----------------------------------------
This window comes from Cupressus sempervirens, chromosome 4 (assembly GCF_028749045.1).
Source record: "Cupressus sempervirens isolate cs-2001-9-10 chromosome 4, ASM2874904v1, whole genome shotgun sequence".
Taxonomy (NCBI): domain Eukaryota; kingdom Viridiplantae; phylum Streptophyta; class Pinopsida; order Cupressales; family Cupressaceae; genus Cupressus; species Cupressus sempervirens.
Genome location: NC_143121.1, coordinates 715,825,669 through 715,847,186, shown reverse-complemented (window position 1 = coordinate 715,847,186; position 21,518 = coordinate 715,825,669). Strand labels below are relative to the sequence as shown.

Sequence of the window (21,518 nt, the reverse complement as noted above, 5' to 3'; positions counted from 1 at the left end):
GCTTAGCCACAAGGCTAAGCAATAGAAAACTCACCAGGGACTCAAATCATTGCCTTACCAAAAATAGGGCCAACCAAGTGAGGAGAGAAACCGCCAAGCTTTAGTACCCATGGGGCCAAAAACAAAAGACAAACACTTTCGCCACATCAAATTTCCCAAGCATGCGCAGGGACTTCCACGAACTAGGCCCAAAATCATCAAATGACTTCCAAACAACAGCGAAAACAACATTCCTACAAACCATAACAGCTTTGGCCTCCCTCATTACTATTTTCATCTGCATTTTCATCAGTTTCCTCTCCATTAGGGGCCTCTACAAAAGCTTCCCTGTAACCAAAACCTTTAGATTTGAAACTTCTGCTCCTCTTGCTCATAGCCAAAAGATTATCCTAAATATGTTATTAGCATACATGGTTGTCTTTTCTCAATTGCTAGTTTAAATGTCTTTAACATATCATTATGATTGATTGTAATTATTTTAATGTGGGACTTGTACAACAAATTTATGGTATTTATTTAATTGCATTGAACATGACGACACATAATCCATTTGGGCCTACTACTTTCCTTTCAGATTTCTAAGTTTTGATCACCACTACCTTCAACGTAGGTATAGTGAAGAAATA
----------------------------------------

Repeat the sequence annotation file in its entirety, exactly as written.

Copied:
This window comes from Cupressus sempervirens, chromosome 4 (assembly GCF_028749045.1).
Source record: "Cupressus sempervirens isolate cs-2001-9-10 chromosome 4, ASM2874904v1, whole genome shotgun sequence".
Taxonomy (NCBI): domain Eukaryota; kingdom Viridiplantae; phylum Streptophyta; class Pinopsida; order Cupressales; family Cupressaceae; genus Cupressus; species Cupressus sempervirens.
Genome location: NC_143121.1, coordinates 715,825,669 through 715,847,186, shown reverse-complemented (window position 1 = coordinate 715,847,186; position 21,518 = coordinate 715,825,669). Strand labels below are relative to the sequence as shown.

Sequence of the window (21,518 nt, the reverse complement as noted above, 5' to 3'; positions counted from 1 at the left end):
GCTTAGCCACAAGGCTAAGCAATAGAAAACTCACCAGGGACTCAAATCATTGCCTTACCAAAAATAGGGCCAACCAAGTGAGGAGAGAAACCGCCAAGCTTTAGTACCCATGGGGCCAAAAACAAAAGACAAACACTTTCGCCACATCAAATTTCCCAAGCATGCGCAGGGACTTCCACGAACTAGGCCCAAAATCATCAAATGACTTCCAAACAACAGCGAAAACAACATTCCTACAAACCATAACAGCTTTGGCCTCCCTCATTACTATTTTCATCTGCATTTTCATCAGTTTCCTCTCCATTAGGGGCCTCTACAAAAGCTTCCCTGTAACCAAAACCTTTAGATTTGAAACTTCTGCTCCTCTTGCTCATAGCCAAAAGATTATCCTAAATATGTTATTAGCATACATGGTTGTCTTTTCTCAATTGCTAGTTTAAATGTCTTTAACATATCATTATGATTGATTGTAATTATTTTAATGTGGGACTTGTACAACAAATTTATGGTATTTATTTAATTGCATTGAACATGACGACACATAATCCATTTGGGCCTACTACTTTCCTTTCAGATTTCTAAGTTTTGATCACCACTACCTTCAACGTAGGTATAGTGAAGAAATA